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Hormonal Regulation of Fuel Metabolism Tissue Differences, Review of Glycolysis


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What are the three ways glucose levels can be regulated?
a) Blood levels of nutrients (read by cells)⬦ b) Hormones⬦ c) Neuronal
What is the normal homeostatic concentration of glucose in the blood?
80-100 mg/dL (~5 mM)
Which four tissues rely heavily on the glycolysis?
a) lens⬦ b) RBC⬦ c) Kidney Medulla⬦ d) Brain
What type of hormone is anabolic and made on ß-cells in the pancreas?
Which type of hormone is catabolic and made on ∂-cells in the pancreas?
1. Which type(s) hormones are short term?

2. which hormone (that is antagonistic to insulin) is released by neurons in the adrenal medulla?
1. epinephrine and norepinephrine

2. norepinephrine
Where are epinephrine and norepinephrine produced?
norepinephrine is made in the medulla of the adrenal gland and epinephrine is made in the cortex.
Which hormone is long term?
Which hormones are counter regulatory to insulin?
glucagon, epinephrine, norepinephrine, corisol
With respect to fuel metabolism, what are the regulatory steps in glucagon production?
low blood sugar sensed by ∂-cells in pancreas > glycogen production
Which hormone maintains blood glucose levels during fasting?
Which hormone stimulates fatty acid synthesis and storage after a high-carbohydrate meal?
Which hormone activates gluconeogenesis and glycogenolysis (liver) during fasting?
glucagon (cortisol causes gluconeogenosis)
1. Which hormone stimulates amino acid uptake and protein synthesis in muscles and fat cells?

2. Which hormone stimulates the conversion of amino acids to glucose in the liver?

3. Which hormone stimulates glucose uptake and convers
1. insulin

2. Glucagon

3. Insulin
Which hormone can cause the production of glucose from nonglucose precursors?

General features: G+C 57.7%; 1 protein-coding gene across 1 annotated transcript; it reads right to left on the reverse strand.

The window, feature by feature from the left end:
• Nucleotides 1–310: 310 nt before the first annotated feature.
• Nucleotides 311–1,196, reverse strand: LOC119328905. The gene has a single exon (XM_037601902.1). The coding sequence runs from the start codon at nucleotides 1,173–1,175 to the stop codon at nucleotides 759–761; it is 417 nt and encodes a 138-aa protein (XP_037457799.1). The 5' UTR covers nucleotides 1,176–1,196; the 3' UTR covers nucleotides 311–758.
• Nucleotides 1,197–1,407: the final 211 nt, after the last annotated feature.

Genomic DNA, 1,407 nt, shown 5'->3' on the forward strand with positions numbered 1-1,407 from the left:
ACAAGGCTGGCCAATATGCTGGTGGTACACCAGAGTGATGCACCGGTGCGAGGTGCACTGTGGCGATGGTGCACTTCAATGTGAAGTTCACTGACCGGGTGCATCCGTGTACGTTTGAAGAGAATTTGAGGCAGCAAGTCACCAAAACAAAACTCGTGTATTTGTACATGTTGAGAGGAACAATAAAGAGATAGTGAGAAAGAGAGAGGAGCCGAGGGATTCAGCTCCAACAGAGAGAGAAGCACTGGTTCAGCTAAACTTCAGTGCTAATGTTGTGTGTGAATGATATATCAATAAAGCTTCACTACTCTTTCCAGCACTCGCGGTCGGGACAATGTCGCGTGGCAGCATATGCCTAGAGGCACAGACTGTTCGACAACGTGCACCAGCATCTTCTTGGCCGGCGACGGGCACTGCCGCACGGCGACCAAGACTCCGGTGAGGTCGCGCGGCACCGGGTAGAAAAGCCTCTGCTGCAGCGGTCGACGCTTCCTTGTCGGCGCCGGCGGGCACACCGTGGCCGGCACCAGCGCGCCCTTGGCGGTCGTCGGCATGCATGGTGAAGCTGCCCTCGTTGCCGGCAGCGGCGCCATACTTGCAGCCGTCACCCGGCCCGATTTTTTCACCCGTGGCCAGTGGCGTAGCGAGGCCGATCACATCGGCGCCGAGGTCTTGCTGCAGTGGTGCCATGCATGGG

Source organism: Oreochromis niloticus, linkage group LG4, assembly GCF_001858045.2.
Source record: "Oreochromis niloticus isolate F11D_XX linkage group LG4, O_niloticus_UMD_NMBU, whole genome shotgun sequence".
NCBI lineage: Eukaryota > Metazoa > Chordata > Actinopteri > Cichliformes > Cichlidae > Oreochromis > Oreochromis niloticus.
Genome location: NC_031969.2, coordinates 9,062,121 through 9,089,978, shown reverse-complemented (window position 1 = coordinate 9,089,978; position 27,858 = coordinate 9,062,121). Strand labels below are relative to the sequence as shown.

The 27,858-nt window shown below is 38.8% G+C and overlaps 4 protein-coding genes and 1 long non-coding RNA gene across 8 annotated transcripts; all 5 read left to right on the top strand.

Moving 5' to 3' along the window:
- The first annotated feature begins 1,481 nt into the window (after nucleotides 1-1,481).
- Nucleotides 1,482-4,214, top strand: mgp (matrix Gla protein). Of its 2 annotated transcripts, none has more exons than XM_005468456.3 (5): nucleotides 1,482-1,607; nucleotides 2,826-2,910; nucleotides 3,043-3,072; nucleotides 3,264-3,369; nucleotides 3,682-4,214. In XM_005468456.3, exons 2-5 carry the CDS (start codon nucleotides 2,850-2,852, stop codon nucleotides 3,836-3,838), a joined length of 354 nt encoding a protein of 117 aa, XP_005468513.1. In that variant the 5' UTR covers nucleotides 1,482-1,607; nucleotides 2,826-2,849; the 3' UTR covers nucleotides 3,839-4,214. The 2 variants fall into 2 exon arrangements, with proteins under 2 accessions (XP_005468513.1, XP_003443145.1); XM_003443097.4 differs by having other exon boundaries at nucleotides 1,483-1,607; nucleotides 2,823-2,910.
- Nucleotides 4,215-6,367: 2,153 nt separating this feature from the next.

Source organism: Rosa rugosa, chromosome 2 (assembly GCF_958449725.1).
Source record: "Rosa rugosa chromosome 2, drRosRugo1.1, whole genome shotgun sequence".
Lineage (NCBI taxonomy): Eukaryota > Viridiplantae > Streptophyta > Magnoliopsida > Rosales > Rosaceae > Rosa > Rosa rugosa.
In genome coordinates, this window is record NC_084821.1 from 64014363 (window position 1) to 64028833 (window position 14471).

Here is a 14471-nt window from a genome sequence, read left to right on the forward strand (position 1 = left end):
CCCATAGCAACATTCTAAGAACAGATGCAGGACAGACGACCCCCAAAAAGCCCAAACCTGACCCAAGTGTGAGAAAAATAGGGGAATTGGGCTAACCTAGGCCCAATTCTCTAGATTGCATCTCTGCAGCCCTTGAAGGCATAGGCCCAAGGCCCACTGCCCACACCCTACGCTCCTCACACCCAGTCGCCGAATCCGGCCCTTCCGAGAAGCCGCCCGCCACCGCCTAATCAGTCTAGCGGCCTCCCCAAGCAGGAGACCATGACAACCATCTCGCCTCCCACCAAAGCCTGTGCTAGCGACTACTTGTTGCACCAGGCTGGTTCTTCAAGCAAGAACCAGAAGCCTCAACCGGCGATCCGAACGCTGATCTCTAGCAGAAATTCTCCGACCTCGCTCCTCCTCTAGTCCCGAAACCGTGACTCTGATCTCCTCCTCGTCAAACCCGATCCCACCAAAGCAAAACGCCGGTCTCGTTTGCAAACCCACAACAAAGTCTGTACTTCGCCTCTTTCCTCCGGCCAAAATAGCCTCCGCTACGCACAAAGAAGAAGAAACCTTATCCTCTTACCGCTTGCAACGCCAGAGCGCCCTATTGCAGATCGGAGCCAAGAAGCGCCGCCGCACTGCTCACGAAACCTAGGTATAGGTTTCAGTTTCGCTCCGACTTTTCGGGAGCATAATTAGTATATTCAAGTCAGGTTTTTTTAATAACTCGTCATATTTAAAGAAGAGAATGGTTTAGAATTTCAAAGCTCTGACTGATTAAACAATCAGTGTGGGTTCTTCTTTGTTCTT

Which hormones stimulates fatty acid release from adipose tissue?

what effect would Epi have on the glycogen:pyruvate (lactate) ratio?
glucagon (activates), epinephrine, cortisol

increase in conversion of glycogen to pyruvate.
Which hormone stimulates amino acid mobilization from muscle protein?
How do muscles respond to glucagon?
They don't since they have no receptors
What effect does glucagon have on amino acids in the liver?
conversion to glucose (gluconeogenesis)
What effect does glucagon have on fatty acid production in adipose tissue?
What effect does glucagon have on glucose and glycogen in the liver?
Inhibits glycogen production, and mobilizes glycogen to glucose.
What effect does glucagon have on TAGs?
stimulates mobilization to fatty acids
What effect does epinephrine have on insulin and glucagon?
In the pancrease, it inhibits insulin production and stimulates glucagon production.
What effect does epinephrine have on fatty acids and glycerols in fatty acids?
Stimulate mobilization of fatty acids and glycerol
What is glycerol used for?
substrate for gluconeogenosis
What are pyruvate and lactic acid used for (the release of these are stimulated from muscle by epinephrine)?
Precursors for gluconeogenosis
What is the major stimulating regulator of insulin?
What are the 3 minor stimulating factors of insulin?
amino acids, neural input, gut hormones
What is the major (+) stimulating regulator of glucagon?
Amino acids
What are the minor stimulating regulators of glucagon?
cortisol, neural (stress), epinephrine, gut hormones
What is the minor inhibitory regulator of insulin?
What are the 2 major inhibitory regulators of glucagon?
Glucose and insulin
How do gut hormones and amino acids effect insulin and glucagon?
They both stimulate release, but amino acids is a major stimulator of glucagon
Which pancreatic cell make insulin and which make glucagon?
B cells make insulin⬦ A cells make glucagon
What is proinsulin?
It is not an active form⬦ it has the C-peptide still attached
Since the cleavage of the C-peptide is in the middle of the proinsulin, what happens to the two halves?
They are joined by 3 disulfide bonds
What are the two reasons it is better to use C-peptide to measure insulin levels?
1) it clears much slower than insulin. 2) it is a 1 to 1 ratio.